LeBron James surpassed Kareem Abdul-Jabbar last week for the most points in NBA history. Another notch in his belt, but he could probably compile another half dozen more personal records and still not be considered the GOAT. To be fair, there isn't any defined criteria so it's a bit of a silly (though fun) debate.
What does contesting the best basketball player of all time have to do with Club GM tenure? Well, I'd say it boils down to the lack of appreciation for a generalist. You know, the "Jack of all Trades, Master of None" mantra - Maybe it's just me but I've never found it to be a complimentary saying. LeBron James is really, really good at many facets of the game; leading, passing etc. and despite having the most points ever many do not consider him the greatest player. The thing is, in a world full of people trying to become specialists, it’s hard to truly respect what the generalists does.
Specialists have a certain expertise that establishes instant credibility, and, we can easily see it and identify it – an academic with a PhD or a gold medal Olympian, a plus handicap and even an auto-mechanic, a software programmer or pianist… there is a long list of specialists that we appreciate because their craft-mastering is something we can easily identify. This is what stands out. This is what we are in awe of.
The Club GM meanwhile is a generalist. Sure, you can make the case they specialize in leadership, but that's intangible. It's a skill that is very difficult to see and certainly tough to appreciate.
We pulled the average tenure of some management positions at the club. Which is really the basis for this post (gathered between Oct 2021 - Jan 2023)...
GM turnover is high, battling with Executive Chefs for the highest in the club. Important to note that asterisk dictating an anomaly, and why the average Chef number is also low.
Ultimately, watching a GM in their element; educating board members or dealing with staff conflict is just not as elegant and awe-inspiring as watching a Chef create some delicious cuisine or playing golf with a PGA Professional. You, or more importantly your board, will have a greater respect for for a CFO/Controller after diving into a balance sheet with them as you will listening to a Superintendent discuss the science of turf.
Ironically, almost all Club GM's are, or recently were, specialists in something before reaching the summit of the staffing hierarchy.
David Epstein the Author of 'Range - Why Generalists Triumph in a Specialized World', which is summed nicely in this TED Talk, makes a case that generalists are oftern overlooked and misunderstood. In one example in his book he compares Roger Federer to Tiger Woods, claiming one took a zig-zag approach while the other, was more straight-lined, putting in that 10,000 hours early to specialize. Epstein states that golf, and chess, is a "uniquely horrible model of almost everything that humans want to learn" or a "kind learning environment" that provide you with direct, accurate feedback, well-defined rules and goals that are clear. This is the opposite of real life.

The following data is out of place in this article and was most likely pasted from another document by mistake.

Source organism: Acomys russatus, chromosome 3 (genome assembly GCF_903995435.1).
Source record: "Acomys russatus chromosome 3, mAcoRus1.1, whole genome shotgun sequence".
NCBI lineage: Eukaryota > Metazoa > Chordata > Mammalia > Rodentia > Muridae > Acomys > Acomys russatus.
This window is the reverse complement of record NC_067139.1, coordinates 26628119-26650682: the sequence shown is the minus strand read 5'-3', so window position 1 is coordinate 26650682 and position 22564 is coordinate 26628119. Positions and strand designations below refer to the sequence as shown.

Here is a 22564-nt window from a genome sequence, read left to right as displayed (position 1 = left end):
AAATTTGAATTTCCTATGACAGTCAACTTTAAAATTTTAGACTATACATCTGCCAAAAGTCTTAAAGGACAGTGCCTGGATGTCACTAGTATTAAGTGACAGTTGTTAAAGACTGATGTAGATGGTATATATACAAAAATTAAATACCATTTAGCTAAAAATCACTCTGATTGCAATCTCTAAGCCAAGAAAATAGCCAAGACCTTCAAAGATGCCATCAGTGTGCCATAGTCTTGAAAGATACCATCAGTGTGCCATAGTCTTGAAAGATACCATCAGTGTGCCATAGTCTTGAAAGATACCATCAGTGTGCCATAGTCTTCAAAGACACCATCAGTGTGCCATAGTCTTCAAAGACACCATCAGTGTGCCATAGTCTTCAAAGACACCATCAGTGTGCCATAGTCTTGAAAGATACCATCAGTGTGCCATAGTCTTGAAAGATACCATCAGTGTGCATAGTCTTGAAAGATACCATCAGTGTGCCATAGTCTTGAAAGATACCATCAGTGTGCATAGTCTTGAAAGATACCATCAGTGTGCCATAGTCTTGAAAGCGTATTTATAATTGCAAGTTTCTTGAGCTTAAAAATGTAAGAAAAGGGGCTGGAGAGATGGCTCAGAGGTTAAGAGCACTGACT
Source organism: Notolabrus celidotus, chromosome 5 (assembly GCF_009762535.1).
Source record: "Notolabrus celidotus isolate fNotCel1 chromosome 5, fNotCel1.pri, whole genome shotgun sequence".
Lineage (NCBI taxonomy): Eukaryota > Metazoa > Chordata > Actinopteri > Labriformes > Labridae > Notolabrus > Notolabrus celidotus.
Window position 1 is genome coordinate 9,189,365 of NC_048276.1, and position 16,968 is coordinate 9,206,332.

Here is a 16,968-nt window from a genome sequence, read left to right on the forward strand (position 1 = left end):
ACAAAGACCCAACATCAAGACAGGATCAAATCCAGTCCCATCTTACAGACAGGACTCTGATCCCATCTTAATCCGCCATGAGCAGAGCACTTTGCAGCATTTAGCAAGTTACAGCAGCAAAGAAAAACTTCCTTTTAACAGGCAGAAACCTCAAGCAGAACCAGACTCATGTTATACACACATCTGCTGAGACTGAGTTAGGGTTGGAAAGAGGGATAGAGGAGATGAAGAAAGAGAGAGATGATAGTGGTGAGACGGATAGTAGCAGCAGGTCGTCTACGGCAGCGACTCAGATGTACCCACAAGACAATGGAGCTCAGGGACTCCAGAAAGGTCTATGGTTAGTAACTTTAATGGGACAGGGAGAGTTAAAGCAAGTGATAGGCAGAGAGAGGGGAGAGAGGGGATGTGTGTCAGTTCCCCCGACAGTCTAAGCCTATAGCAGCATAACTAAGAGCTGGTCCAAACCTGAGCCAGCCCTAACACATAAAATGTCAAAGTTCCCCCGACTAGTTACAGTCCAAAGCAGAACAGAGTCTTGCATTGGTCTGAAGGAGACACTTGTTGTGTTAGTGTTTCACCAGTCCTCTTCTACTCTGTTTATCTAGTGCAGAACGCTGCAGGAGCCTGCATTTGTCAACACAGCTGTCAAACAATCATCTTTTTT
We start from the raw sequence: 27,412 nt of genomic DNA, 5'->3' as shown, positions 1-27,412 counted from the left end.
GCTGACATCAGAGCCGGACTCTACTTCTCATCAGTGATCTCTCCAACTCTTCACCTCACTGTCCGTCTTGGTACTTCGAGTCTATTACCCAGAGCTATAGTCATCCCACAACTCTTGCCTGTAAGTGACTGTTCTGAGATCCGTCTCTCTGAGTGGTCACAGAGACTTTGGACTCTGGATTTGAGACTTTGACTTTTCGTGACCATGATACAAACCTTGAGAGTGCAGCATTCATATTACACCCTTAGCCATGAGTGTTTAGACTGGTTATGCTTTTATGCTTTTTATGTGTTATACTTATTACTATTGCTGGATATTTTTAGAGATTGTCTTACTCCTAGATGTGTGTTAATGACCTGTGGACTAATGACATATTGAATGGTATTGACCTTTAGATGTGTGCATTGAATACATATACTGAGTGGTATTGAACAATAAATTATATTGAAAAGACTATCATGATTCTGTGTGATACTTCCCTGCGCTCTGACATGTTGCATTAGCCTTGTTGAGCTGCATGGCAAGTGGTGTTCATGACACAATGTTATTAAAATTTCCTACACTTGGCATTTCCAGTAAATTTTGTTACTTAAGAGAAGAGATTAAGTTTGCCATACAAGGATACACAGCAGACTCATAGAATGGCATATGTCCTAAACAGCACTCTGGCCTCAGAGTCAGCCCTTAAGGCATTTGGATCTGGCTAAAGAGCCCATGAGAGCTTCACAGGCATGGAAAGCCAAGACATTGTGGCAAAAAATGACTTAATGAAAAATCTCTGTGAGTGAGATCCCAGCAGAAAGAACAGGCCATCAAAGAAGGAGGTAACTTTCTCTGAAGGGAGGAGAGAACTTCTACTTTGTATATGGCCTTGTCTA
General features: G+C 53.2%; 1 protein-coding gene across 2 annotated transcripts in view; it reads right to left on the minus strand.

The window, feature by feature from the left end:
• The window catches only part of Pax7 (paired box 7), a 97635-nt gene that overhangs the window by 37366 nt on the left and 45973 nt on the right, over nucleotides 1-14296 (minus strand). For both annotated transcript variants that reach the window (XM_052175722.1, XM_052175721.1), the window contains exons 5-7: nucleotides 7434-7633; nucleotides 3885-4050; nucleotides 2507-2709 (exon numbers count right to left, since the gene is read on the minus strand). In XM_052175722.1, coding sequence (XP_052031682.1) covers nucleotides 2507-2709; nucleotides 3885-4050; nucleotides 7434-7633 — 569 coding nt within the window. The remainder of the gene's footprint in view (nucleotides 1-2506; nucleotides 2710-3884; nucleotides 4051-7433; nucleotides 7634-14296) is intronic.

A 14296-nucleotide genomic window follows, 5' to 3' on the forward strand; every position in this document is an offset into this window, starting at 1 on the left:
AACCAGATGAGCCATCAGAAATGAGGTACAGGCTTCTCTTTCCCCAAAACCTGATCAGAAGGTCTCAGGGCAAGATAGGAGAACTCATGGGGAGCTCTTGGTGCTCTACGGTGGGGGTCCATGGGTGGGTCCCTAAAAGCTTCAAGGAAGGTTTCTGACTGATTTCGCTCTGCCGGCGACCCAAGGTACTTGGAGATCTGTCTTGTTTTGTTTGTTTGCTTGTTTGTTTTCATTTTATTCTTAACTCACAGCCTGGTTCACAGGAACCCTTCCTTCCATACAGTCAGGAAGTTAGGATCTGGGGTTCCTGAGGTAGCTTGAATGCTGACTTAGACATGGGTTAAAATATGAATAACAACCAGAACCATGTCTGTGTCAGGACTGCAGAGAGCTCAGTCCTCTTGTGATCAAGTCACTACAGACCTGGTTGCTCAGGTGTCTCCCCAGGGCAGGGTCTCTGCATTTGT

I think we, or you as a Club Manager, strive for this sort of clear, 'kind' environment to work within but it's usually very dynamic and ever-changing instead. When, likely, 90% of your job is dealing with people it only makes sense.
Club GM's are often told they need to be more visible, as it seems 1/3 - 1/2 of their time out of the office isn't enough. As a generalist, you have to be malleable, adaptive, with your finger on the pulse of so many things at once. This is simply too hard to appreciate, at the board level or even from those working underneath you.
There's very little respect and acknowledgement for a specialized-generalist, which may be the best label for a GM/COO.
I've often referred to the Club Manager's role as the centre of an hour glass, with the board situated above and staff below. It's lonely, and isolating.
Last year we asked Club GM's what they thought the two most important skills are that are needed to be successful in their role. There list was long but contained essentially everything but technical skills...
I realize that suggesting the reason why the GM position is the lowest tenured position in the club is because they're a generalist is anecdotal, but I think there is some compelling evidence to at least consider it. At the very least, we should open up our own eyes to the generalists out there. Those that juggle an Executive position while being a parent, a son or daughter, a volunteer, a brother or sister and more. I applaud you all!